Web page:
Journalists were on Thursday beaten, bloodied, harassed and detained by raging supporters of Hosni Mubarak, even as the new Egyptian Prime Minister Ahmed Shafiq apologised for deadly unrest between the supporters and the protesters at Cairo's Tahrir Square.
"I offer all my apologies for what happened yesterday and there will be an enquiry," Shafiq told state television as the fighting on Tahrir raged for a second day with at least seven people dead.
Even as Shafiq, said earlier that the deadly unrest would be investigated, journalists became targets, beaten, bloodied, harassed and detained by raging men, most all in some way aligned with President Mubarak, CNN, ABC News and other media outlets reported. They said members of their staffs had been attacked, most on the streets of Cairo yesterday, a day after the 82-year-old Mubarak refused to step down to end his 30-year reign.
In several cases, news personnel were accused of being "foreign spies," seized and whisked away, and often assaulted, the report said.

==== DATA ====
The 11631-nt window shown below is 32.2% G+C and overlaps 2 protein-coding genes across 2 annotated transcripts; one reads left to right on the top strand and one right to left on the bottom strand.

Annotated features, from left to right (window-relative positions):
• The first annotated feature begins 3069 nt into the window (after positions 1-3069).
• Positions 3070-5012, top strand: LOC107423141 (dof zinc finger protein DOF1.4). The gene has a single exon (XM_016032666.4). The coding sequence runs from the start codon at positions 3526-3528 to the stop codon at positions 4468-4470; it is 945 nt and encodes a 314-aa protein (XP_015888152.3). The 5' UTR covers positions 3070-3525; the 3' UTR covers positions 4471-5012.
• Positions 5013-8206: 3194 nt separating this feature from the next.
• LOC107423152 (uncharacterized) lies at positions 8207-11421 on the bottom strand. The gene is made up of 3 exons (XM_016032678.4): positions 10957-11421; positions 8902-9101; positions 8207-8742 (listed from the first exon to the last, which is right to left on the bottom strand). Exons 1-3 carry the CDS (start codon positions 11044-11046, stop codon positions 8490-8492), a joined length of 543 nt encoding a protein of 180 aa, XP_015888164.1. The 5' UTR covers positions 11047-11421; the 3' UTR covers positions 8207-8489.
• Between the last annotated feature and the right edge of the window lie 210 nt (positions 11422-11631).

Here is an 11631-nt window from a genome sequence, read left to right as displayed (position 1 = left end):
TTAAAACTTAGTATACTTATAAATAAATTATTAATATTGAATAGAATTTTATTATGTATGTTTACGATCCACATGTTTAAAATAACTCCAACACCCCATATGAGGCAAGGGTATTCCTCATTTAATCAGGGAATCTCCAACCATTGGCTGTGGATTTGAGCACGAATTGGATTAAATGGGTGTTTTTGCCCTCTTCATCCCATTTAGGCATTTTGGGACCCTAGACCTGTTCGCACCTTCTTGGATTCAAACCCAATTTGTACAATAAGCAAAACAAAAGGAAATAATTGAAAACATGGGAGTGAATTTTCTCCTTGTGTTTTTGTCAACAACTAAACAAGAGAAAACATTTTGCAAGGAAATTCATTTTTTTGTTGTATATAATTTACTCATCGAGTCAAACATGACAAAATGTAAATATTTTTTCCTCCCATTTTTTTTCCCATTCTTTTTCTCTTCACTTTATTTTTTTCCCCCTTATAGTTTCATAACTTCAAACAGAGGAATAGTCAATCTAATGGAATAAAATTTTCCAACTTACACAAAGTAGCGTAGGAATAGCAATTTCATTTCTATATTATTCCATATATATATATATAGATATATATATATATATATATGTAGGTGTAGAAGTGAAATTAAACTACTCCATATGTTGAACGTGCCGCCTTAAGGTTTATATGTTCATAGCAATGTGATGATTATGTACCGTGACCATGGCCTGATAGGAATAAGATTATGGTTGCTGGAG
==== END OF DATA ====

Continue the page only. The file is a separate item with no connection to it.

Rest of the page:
"It was pandemonium. There was no control. Suddenly a man would come up to you and punch you in the face," said CNN's Anderson Cooper, describing being attacked by pro-Mubarak demonstrators with two colleagues outside of Tahrir Square, the hub of Wednesday's bloody confrontations.
Mubarak's supporters turned up on the streets yesterday in significant numbers for the first time and some were hostile to journalists and foreigners.
CNN's Hala Gorani, who got caught in a stampede of demonstrators, some of whom were riding on camels and horses, said: "I got slammed against the gates and was threatened by one of the pro-Mubarak protesters who was ... telling me to 'get out, get out."
The Dubai-based Al-Arabiya news network was among the worst hit, its office damaged and several of its staff targeted.
Two Associated Press correspondents were also roughed up in Cairo. State TV had reported that foreigners were caught distributing anti-Mubarak leaflets, apparently trying to depict the movement as foreign-fueled.
The Committee to Protect Journalists, a New York-based advocacy organisation, detailed about a dozen incidents, accusing men, most of them described as pro-Mubarak demonstrators, of perpetrating attacks on reporters.
The group laid the blame for this violence squarely on President Mubarak's administration, accusing it of scheming to suppress and stifle news coverage.
In a statement, Jean-Francois Juillard, secretary-general of the advocacy group Reporters Without Borders said "the use of violence against media personnel is especially shocking."
"We urge the international community to react strongly to these excesses. And we remind the Egyptian government that it has a duty to apply the law and to urgently restore security for everyone, including media personnel."
(With inputs form AFP)